GM pioneer blasts scare tactics

Source: The West Australian 05/03/13

One of the pioneers of genetically modified crops in WA has hit out at a prime-time television advertising campaign that links GM foods to cancer, kidney and liver damage.

The Safe Food Foundation campaign targets Liberal Party and WA Nationals support for GM crops in what is believed to be a world-first in food safety election lobbying.

Cunderdin farmer David Fulwood said there was no credible research to suggest GM crops were unsafe.

Mr Fulwood harvested WA’s first commercial-sized trial of GM canola in late 2009 and since then has become even more convinced of its value to grain growers as a crop and agronomic tool.

“Farmers are up against it anyway and the last thing we need is to have this taken away because of an emotional campaign,” he said.

“The current genes are only the start of good things to come for producers and consumers as well. The benefits of will be huge in terms of feeding hungry people and feeding them nutritionally.”

SFF director Scott Kinnear defended the TV campaign, which shows laboratory rats deformed by tumours and endorses a vote for Labor or the Greens based on their anti-GM policies.

“It is premature to grow GM crops in WA because they haven’t been proved to be safe to reasonable standards,” Mr Kinnear.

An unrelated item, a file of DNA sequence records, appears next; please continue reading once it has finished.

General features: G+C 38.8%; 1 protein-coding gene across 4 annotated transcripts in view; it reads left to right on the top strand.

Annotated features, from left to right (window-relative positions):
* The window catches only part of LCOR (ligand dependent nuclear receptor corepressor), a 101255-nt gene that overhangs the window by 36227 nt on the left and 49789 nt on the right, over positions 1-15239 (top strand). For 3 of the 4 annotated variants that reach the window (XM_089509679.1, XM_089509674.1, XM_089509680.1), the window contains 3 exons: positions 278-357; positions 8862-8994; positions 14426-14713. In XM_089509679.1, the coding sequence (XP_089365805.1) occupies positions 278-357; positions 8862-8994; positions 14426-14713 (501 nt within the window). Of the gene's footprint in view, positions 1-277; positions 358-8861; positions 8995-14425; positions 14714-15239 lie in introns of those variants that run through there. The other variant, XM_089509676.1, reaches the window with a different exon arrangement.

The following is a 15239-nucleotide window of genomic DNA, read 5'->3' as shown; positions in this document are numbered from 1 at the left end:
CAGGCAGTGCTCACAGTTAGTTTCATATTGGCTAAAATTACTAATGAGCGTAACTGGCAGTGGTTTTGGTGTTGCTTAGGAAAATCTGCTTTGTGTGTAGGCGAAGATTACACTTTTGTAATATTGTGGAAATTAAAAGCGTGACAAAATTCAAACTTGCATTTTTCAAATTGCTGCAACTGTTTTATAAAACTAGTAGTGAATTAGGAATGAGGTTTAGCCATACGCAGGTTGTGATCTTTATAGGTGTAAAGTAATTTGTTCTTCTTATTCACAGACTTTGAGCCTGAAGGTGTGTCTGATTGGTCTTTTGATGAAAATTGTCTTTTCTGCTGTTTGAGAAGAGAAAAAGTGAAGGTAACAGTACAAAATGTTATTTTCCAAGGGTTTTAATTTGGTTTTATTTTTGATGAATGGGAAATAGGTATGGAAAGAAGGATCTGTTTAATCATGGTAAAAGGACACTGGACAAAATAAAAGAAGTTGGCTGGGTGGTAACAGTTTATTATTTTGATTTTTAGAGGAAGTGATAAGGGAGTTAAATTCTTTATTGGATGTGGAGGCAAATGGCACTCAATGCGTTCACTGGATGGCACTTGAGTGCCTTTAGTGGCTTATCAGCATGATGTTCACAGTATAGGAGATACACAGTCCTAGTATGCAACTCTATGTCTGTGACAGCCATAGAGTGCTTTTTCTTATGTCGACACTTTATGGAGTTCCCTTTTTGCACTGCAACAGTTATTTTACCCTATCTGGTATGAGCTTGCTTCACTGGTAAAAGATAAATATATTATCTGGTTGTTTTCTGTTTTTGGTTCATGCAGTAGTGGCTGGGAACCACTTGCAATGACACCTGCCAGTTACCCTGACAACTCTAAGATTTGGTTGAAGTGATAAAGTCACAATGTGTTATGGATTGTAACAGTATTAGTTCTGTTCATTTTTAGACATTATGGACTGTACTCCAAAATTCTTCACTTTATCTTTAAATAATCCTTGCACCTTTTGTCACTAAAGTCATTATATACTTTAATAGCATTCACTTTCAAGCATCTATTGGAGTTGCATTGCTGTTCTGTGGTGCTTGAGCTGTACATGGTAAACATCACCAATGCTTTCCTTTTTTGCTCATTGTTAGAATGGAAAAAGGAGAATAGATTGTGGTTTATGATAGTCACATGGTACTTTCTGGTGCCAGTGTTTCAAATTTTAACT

Mr Kinnear, an agricultural scientist specialising in biochemistry, acknowledged the claims in the TV campaign were based on a study attacked by other scientists.

Large parts of the Seralini study, published in respected US science journal Food and Chemical Toxicology, have been rebutted by food regulation agencies.

Mr Kinnear said Seralini was a long-term feeding study whereas regulatory agencies continued to rely on short-term feeding studies.

Only two GM crops can be grown in WA – cotton on the Ord River and canola.

Premier Colin Barnett said while there were no plans to extend GM approvals, it was important to embrace scientific advances.

“While there is no proposal to go beyond that (canola and cotton) at this stage, many farmers are advocating other GM applications,” Mr Barnett said.

“At the moment we’re sticking with GM canola and I think there’s nearly 100,000ha being grown.”

Mr Fulwood said any commercial planting of GM wheat in WA was a “long way off” and might not happen at all depending on market signals.

“Farmers follow market signals closely and if the market signals it doesn’t want GM wheat obviously we’ll respect that,” he said.